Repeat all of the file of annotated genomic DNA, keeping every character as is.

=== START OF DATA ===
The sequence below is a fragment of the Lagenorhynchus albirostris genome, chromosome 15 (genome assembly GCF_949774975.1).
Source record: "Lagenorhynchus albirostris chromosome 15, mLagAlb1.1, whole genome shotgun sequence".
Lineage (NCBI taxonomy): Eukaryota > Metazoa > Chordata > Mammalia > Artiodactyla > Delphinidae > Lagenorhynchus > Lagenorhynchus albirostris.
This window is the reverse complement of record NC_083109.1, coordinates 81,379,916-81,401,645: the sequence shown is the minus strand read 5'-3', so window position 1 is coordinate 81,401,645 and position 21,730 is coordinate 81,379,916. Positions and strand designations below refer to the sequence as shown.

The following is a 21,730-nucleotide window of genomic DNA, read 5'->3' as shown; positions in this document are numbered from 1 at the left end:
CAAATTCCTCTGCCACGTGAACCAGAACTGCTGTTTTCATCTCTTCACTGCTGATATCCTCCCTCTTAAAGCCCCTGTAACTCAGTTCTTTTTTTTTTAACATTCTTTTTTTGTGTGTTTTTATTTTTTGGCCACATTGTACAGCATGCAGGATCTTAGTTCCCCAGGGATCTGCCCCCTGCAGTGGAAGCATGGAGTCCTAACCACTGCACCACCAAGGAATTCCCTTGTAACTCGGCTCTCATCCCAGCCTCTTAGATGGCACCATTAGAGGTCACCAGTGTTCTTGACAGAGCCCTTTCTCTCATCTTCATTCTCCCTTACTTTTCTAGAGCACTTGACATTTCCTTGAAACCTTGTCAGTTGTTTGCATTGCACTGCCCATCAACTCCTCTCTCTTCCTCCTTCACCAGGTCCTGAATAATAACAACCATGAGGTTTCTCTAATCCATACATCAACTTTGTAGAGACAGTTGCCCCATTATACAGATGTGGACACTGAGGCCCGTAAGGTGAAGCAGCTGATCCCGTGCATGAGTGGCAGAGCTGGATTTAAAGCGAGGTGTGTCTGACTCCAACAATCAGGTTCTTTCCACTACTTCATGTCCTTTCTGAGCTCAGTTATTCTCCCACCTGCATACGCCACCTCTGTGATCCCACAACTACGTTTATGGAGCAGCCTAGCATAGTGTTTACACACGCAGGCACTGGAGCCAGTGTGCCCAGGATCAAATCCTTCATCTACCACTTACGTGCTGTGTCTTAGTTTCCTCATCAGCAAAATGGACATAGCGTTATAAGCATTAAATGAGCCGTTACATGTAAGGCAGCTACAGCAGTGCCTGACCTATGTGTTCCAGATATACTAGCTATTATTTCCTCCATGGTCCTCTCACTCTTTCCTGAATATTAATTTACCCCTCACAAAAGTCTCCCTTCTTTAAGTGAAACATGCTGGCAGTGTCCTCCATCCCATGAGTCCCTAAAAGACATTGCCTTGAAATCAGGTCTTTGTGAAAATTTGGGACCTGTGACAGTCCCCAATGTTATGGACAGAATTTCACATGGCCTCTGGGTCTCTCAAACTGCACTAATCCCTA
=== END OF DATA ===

The sequence below is a fragment of the Lagenorhynchus albirostris genome, chromosome 15 (genome assembly GCF_949774975.1).
Source record: "Lagenorhynchus albirostris chromosome 15, mLagAlb1.1, whole genome shotgun sequence".
Lineage (NCBI taxonomy): Eukaryota > Metazoa > Chordata > Mammalia > Artiodactyla > Delphinidae > Lagenorhynchus > Lagenorhynchus albirostris.
This window is the reverse complement of record NC_083109.1, coordinates 81,379,916-81,401,645: the sequence shown is the minus strand read 5'-3', so window position 1 is coordinate 81,401,645 and position 21,730 is coordinate 81,379,916. Positions and strand designations below refer to the sequence as shown.

The following is a 21,730-nucleotide window of genomic DNA, read 5'->3' as shown; positions in this document are numbered from 1 at the left end:
CAAATTCCTCTGCCACGTGAACCAGAACTGCTGTTTTCATCTCTTCACTGCTGATATCCTCCCTCTTAAAGCCCCTGTAACTCAGTTCTTTTTTTTTTAACATTCTTTTTTTGTGTGTTTTTATTTTTTGGCCACATTGTACAGCATGCAGGATCTTAGTTCCCCAGGGATCTGCCCCCTGCAGTGGAAGCATGGAGTCCTAACCACTGCACCACCAAGGAATTCCCTTGTAACTCGGCTCTCATCCCAGCCTCTTAGATGGCACCATTAGAGGTCACCAGTGTTCTTGACAGAGCCCTTTCTCTCATCTTCATTCTCCCTTACTTTTCTAGAGCACTTGACATTTCCTTGAAACCTTGTCAGTTGTTTGCATTGCACTGCCCATCAACTCCTCTCTCTTCCTCCTTCACCAGGTCCTGAATAATAACAACCATGAGGTTTCTCTAATCCATACATCAACTTTGTAGAGACAGTTGCCCCATTATACAGATGTGGACACTGAGGCCCGTAAGGTGAAGCAGCTGATCCCGTGCATGAGTGGCAGAGCTGGATTTAAAGCGAGGTGTGTCTGACTCCAACAATCAGGTTCTTTCCACTACTTCATGTCCTTTCTGAGCTCAGTTATTCTCCCACCTGCATACGCCACCTCTGTGATCCCACAACTACGTTTATGGAGCAGCCTAGCATAGTGTTTACACACGCAGGCACTGGAGCCAGTGTGCCCAGGATCAAATCCTTCATCTACCACTTACGTGCTGTGTCTTAGTTTCCTCATCAGCAAAATGGACATAGCGTTATAAGCATTAAATGAGCCGTTACATGTAAGGCAGCTACAGCAGTGCCTGACCTATGTGTTCCAGATATACTAGCTATTATTTCCTCCATGGTCCTCTCACTCTTTCCTGAATATTAATTTACCCCTCACAAAAGTCTCCCTTCTTTAAGTGAAACATGCTGGCAGTGTCCTCCATCCCATGAGTCCCTAAAAGACATTGCCTTGAAATCAGGTCTTTGTGAAAATTTGGGACCTGTGACAGTCCCCAATGTTATGGACAGAATTTCACATGGCCTCTGGGTCTCTCAAACTGCACTAATCCCTA